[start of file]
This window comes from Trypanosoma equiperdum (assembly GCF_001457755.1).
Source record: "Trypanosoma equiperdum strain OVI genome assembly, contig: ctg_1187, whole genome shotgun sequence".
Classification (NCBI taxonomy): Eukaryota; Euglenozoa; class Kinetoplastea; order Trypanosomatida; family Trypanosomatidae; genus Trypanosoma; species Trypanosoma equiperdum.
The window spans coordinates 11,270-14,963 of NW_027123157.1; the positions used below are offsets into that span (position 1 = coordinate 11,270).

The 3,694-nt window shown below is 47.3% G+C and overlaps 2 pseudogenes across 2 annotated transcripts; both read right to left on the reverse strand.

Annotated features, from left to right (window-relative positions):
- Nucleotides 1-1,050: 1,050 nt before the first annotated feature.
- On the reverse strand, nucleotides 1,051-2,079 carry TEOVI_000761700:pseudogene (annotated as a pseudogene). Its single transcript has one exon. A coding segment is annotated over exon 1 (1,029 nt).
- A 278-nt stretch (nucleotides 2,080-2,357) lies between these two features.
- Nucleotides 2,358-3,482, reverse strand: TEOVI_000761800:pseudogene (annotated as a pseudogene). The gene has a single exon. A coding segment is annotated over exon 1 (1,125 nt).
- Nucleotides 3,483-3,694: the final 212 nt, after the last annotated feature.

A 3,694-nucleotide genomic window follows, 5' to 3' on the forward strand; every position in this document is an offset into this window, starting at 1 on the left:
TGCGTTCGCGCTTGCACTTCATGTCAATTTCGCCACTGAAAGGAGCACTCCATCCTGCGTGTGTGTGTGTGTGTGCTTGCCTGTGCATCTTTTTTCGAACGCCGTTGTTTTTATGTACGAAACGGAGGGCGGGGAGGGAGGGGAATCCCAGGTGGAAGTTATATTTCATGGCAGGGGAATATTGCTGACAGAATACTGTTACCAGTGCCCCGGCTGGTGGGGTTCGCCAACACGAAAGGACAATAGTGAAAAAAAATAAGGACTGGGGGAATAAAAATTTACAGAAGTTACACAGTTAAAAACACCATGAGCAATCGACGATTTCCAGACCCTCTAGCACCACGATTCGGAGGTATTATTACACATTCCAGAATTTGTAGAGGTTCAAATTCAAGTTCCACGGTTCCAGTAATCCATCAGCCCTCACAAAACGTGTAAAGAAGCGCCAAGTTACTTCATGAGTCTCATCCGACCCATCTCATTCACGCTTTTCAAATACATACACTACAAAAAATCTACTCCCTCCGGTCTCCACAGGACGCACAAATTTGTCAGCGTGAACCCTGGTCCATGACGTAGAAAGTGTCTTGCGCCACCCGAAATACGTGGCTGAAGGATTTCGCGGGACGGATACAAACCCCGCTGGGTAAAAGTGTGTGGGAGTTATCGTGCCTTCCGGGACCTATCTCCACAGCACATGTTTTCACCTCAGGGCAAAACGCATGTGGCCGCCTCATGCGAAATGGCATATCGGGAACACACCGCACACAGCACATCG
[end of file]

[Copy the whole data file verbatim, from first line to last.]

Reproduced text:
This window comes from Trypanosoma equiperdum (assembly GCF_001457755.1).
Source record: "Trypanosoma equiperdum strain OVI genome assembly, contig: ctg_1187, whole genome shotgun sequence".
Classification (NCBI taxonomy): Eukaryota; Euglenozoa; class Kinetoplastea; order Trypanosomatida; family Trypanosomatidae; genus Trypanosoma; species Trypanosoma equiperdum.
The window spans coordinates 11,270-14,963 of NW_027123157.1; the positions used below are offsets into that span (position 1 = coordinate 11,270).

The 3,694-nt window shown below is 47.3% G+C and overlaps 2 pseudogenes across 2 annotated transcripts; both read right to left on the reverse strand.

Annotated features, from left to right (window-relative positions):
- Nucleotides 1-1,050: 1,050 nt before the first annotated feature.
- On the reverse strand, nucleotides 1,051-2,079 carry TEOVI_000761700:pseudogene (annotated as a pseudogene). Its single transcript has one exon. A coding segment is annotated over exon 1 (1,029 nt).
- A 278-nt stretch (nucleotides 2,080-2,357) lies between these two features.
- Nucleotides 2,358-3,482, reverse strand: TEOVI_000761800:pseudogene (annotated as a pseudogene). The gene has a single exon. A coding segment is annotated over exon 1 (1,125 nt).
- Nucleotides 3,483-3,694: the final 212 nt, after the last annotated feature.

A 3,694-nucleotide genomic window follows, 5' to 3' on the forward strand; every position in this document is an offset into this window, starting at 1 on the left:
TGCGTTCGCGCTTGCACTTCATGTCAATTTCGCCACTGAAAGGAGCACTCCATCCTGCGTGTGTGTGTGTGTGTGCTTGCCTGTGCATCTTTTTTCGAACGCCGTTGTTTTTATGTACGAAACGGAGGGCGGGGAGGGAGGGGAATCCCAGGTGGAAGTTATATTTCATGGCAGGGGAATATTGCTGACAGAATACTGTTACCAGTGCCCCGGCTGGTGGGGTTCGCCAACACGAAAGGACAATAGTGAAAAAAAATAAGGACTGGGGGAATAAAAATTTACAGAAGTTACACAGTTAAAAACACCATGAGCAATCGACGATTTCCAGACCCTCTAGCACCACGATTCGGAGGTATTATTACACATTCCAGAATTTGTAGAGGTTCAAATTCAAGTTCCACGGTTCCAGTAATCCATCAGCCCTCACAAAACGTGTAAAGAAGCGCCAAGTTACTTCATGAGTCTCATCCGACCCATCTCATTCACGCTTTTCAAATACATACACTACAAAAAATCTACTCCCTCCGGTCTCCACAGGACGCACAAATTTGTCAGCGTGAACCCTGGTCCATGACGTAGAAAGTGTCTTGCGCCACCCGAAATACGTGGCTGAAGGATTTCGCGGGACGGATACAAACCCCGCTGGGTAAAAGTGTGTGGGAGTTATCGTGCCTTCCGGGACCTATCTCCACAGCACATGTTTTCACCTCAGGGCAAAACGCATGTGGCCGCCTCATGCGAAATGGCATATCGGGAACACACCGCACACAGCACATCG